Like we have briefly discussed till now, dinos are a good thing to have in a healthy tank as they are one of the first pieces of the food chain. The problem is when they aren’t kept in check properly and get out of control, which happens when the tank is nearly sterile. A sterile tank has few nutrients present in the tank, so few to no fish, little food intake, etc.
Dinoflagellates will eat a wide assortment of organisms including other dinos. They will eat diatoms and some will eat larger species like algae or zooplankton. They can become a huge disruption to your tank’s ecosystem if they are allowed to get too far out of hand.
As long as light and food sources are abundant for the dinos, they will be doing their best to stick around as long as possible. Chances are you are going to need to change something about your routine or manually remove the pests to get rid of your dinos.
If you do have a take where the dino population is out of control, it will be important to consider a few things before you try to eradicate them. Different methods will be more effective for different outbreaks and some may pose problems for your tank’s inhabitants if you aren’t careful.
The first thing you want to do is try to manually remove as much of the algae mucus substance as possible. The best way to do this is with a filter sock which will catch the dinos easily. While you are trying to deal with the dinos in your tank, you might consider introducing carbon which will help to negate the effects of the toxins that the dinos give off.
You don’t want to simply change the water of your tank or other common cleaning methods that you might try for other species of algae or water parameter problems. Remember that dinos love environments that have a lack of nutrients and nothing is better than a completely clean tank for them. This is why we want to take care of a few things before we start changing water and other care routine practices.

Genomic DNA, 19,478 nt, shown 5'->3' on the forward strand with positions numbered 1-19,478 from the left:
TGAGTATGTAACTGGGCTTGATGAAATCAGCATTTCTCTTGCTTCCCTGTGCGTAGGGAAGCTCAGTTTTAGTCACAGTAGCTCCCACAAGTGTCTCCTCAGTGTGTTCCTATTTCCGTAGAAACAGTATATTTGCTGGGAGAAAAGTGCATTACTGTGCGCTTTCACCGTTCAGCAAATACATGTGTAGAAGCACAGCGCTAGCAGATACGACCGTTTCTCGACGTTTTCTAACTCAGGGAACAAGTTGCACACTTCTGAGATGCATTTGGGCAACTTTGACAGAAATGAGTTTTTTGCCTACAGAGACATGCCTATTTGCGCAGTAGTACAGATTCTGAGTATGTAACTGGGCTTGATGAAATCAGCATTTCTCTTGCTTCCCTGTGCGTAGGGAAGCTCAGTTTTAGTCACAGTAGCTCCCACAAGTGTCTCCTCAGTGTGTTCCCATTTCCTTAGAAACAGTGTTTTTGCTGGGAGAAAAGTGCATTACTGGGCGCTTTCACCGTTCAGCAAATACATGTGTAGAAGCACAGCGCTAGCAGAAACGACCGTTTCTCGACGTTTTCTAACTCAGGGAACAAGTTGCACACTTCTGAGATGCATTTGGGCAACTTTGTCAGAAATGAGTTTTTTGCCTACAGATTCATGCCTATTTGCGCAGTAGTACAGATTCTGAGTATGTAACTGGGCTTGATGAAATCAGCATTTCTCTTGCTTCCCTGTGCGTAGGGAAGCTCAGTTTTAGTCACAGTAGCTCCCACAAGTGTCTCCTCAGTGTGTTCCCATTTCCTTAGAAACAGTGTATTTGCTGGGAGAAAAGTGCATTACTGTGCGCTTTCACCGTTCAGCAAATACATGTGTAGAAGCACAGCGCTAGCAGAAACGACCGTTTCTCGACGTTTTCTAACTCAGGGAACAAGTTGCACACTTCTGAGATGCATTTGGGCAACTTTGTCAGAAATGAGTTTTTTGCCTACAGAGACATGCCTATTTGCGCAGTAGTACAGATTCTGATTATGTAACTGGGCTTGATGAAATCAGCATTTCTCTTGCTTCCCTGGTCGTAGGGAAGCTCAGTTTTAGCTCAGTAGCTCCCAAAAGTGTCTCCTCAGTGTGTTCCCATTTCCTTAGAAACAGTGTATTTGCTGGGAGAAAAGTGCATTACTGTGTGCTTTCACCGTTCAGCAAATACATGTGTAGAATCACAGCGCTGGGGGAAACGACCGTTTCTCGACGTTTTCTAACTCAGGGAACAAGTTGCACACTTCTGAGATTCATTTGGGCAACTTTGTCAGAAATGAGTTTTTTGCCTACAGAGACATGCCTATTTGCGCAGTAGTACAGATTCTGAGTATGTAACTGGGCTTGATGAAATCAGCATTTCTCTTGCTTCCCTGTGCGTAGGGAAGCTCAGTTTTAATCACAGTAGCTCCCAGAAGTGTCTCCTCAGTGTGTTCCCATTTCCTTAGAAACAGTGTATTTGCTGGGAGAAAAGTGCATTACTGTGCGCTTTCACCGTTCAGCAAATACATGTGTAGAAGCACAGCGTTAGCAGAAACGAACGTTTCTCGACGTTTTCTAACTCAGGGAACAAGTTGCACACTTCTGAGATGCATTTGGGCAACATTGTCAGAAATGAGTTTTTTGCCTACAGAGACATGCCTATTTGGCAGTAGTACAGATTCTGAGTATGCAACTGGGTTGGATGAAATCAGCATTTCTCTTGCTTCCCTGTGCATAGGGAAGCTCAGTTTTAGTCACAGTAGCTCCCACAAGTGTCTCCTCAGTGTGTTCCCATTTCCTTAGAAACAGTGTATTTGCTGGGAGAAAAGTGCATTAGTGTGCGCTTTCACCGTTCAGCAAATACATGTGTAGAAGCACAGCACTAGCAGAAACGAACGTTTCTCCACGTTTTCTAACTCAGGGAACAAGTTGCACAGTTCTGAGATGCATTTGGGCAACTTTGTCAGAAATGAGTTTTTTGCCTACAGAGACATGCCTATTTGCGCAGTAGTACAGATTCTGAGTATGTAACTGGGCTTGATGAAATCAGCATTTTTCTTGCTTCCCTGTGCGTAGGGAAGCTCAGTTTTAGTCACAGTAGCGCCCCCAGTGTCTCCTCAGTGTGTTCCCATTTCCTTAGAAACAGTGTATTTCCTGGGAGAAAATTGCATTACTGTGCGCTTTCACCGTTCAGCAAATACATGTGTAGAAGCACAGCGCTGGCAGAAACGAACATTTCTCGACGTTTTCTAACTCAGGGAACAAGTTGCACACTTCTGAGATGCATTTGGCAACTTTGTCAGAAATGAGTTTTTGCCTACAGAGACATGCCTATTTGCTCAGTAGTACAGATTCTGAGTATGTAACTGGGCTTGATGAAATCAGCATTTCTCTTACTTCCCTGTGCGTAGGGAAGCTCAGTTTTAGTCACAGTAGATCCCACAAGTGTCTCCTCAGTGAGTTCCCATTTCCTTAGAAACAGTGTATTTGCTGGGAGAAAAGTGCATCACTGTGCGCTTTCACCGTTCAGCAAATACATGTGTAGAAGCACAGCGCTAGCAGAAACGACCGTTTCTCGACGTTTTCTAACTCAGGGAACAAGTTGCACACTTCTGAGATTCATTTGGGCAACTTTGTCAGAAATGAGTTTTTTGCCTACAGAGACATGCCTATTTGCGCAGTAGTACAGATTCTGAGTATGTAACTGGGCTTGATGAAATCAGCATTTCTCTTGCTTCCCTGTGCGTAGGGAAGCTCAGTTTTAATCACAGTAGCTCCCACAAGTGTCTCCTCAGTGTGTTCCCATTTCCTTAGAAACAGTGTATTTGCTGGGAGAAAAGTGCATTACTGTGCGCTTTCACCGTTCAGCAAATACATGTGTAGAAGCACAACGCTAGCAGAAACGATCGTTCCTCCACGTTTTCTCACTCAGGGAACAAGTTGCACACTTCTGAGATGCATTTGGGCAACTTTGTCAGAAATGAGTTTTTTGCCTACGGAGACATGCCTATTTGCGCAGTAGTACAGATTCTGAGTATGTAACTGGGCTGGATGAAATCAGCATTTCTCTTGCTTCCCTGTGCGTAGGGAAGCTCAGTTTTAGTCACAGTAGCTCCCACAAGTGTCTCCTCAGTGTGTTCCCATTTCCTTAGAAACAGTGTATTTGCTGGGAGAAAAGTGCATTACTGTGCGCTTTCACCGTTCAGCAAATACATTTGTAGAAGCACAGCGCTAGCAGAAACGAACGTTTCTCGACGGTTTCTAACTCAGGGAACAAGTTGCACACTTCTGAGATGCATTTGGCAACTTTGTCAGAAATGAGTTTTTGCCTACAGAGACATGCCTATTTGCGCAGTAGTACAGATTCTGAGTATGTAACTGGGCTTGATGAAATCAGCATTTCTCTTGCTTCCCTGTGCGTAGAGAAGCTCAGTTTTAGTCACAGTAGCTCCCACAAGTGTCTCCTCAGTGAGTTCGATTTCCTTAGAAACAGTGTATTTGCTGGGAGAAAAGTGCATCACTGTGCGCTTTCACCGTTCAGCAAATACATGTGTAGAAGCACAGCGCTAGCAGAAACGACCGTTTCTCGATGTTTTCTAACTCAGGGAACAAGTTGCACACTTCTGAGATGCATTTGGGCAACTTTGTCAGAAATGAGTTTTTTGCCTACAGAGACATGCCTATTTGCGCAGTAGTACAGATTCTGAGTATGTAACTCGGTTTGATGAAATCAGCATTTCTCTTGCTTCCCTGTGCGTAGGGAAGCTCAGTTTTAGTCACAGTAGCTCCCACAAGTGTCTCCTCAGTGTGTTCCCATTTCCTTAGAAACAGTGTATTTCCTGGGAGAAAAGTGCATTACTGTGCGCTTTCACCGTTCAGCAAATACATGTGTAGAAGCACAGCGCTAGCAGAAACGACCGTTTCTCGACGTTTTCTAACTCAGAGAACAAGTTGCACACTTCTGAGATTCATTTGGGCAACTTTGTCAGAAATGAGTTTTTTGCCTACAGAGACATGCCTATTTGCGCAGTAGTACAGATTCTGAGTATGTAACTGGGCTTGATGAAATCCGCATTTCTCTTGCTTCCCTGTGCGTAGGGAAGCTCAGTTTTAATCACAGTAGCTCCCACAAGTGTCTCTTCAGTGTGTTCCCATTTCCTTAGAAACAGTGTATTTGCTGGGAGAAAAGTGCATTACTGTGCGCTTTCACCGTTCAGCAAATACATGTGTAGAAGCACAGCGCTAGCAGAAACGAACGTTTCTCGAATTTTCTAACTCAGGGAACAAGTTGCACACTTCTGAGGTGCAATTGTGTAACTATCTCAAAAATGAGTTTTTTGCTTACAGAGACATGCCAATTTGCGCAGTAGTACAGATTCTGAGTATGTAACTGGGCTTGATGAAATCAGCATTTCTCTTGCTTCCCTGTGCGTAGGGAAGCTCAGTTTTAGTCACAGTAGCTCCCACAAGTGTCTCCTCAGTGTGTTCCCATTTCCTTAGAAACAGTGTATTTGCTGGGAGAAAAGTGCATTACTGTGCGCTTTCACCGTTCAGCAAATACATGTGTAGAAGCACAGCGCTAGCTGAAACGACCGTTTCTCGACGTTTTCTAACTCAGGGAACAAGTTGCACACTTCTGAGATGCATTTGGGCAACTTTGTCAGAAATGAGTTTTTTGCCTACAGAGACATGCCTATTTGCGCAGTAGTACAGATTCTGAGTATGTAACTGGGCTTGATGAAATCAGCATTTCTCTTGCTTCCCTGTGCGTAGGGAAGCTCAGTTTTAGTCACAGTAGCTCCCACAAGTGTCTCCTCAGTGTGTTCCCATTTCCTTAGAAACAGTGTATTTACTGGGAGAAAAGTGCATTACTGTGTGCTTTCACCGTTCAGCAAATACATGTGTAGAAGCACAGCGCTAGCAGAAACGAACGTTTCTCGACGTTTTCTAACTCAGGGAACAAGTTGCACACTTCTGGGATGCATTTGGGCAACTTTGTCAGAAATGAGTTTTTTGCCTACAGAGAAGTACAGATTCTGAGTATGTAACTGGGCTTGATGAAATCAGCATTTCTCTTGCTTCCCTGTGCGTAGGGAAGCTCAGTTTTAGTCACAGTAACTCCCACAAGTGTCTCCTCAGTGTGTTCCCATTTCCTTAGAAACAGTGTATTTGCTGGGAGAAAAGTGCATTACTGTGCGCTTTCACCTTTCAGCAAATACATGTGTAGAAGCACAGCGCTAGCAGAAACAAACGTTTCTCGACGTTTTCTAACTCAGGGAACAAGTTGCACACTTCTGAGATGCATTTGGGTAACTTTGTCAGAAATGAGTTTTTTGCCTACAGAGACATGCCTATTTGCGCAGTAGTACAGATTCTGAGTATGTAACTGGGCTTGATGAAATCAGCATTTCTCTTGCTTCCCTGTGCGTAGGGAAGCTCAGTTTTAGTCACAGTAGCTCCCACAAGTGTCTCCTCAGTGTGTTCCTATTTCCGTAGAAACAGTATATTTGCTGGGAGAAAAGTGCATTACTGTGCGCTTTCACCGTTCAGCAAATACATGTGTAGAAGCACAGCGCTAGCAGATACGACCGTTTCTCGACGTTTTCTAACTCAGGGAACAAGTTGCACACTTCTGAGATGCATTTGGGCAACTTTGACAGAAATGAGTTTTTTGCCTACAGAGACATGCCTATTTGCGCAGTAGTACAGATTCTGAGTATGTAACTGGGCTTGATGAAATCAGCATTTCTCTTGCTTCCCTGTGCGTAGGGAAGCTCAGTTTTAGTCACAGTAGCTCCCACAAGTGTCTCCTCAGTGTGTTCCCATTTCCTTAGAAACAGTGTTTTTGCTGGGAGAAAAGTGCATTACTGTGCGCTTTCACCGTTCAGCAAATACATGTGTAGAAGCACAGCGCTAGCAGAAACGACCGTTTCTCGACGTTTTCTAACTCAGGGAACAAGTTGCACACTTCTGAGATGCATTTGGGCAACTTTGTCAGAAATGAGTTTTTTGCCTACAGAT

Increasing nitrates and phosphates is another method but be warned that with high levels of nitrates and phosphates other organisms and parameters can be affected. make sure you are not risking anything by following this method.
You can try a day blackout curtain or turning the lights off for around 72 hours. This will help to prevent photosynthesis which should keep the dinos from reproducing. Using the lights is a great way to help stop the dinos in their tracks but it will not remove them entirely. you will need to use other methods to remove all dinos from your aquarium.
Diatoms are another algae with a brown appearance and can cover everything in their ugliness.
Diatoms are not necessarily a bad thing but they are pretty unpleasant to look at in a tank. For most aquarists who spend hours upon hours trying to get the perfect look for their tank, the presence of the diatoms can really cause some frustration.
Diatoms themselves can’t kill fish but the overall effect that they may have on your water quality could end up hurting your fish. However, that would really only be in the case of a large bloom.